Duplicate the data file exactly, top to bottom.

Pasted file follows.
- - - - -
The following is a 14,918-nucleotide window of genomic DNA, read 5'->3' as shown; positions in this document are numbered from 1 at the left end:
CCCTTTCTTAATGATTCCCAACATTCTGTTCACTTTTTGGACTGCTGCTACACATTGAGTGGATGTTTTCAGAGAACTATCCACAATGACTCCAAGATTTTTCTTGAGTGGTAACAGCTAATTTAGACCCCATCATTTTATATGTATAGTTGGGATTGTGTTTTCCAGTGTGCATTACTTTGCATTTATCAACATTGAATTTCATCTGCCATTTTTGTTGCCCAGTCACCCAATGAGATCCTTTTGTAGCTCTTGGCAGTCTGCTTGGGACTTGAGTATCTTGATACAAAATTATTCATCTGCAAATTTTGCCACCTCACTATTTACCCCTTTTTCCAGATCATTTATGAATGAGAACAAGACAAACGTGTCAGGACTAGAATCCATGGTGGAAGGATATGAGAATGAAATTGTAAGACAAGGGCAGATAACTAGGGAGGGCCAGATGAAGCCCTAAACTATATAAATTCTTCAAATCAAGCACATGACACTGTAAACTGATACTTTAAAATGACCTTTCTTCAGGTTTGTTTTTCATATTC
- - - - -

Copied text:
The following is a 14,918-nucleotide window of genomic DNA, read 5'->3' as shown; positions in this document are numbered from 1 at the left end:
CCCTTTCTTAATGATTCCCAACATTCTGTTCACTTTTTGGACTGCTGCTACACATTGAGTGGATGTTTTCAGAGAACTATCCACAATGACTCCAAGATTTTTCTTGAGTGGTAACAGCTAATTTAGACCCCATCATTTTATATGTATAGTTGGGATTGTGTTTTCCAGTGTGCATTACTTTGCATTTATCAACATTGAATTTCATCTGCCATTTTTGTTGCCCAGTCACCCAATGAGATCCTTTTGTAGCTCTTGGCAGTCTGCTTGGGACTTGAGTATCTTGATACAAAATTATTCATCTGCAAATTTTGCCACCTCACTATTTACCCCTTTTTCCAGATCATTTATGAATGAGAACAAGACAAACGTGTCAGGACTAGAATCCATGGTGGAAGGATATGAGAATGAAATTGTAAGACAAGGGCAGATAACTAGGGAGGGCCAGATGAAGCCCTAAACTATATAAATTCTTCAAATCAAGCACATGACACTGTAAACTGATACTTTAAAATGACCTTTCTTCAGGTTTGTTTTTCATATTC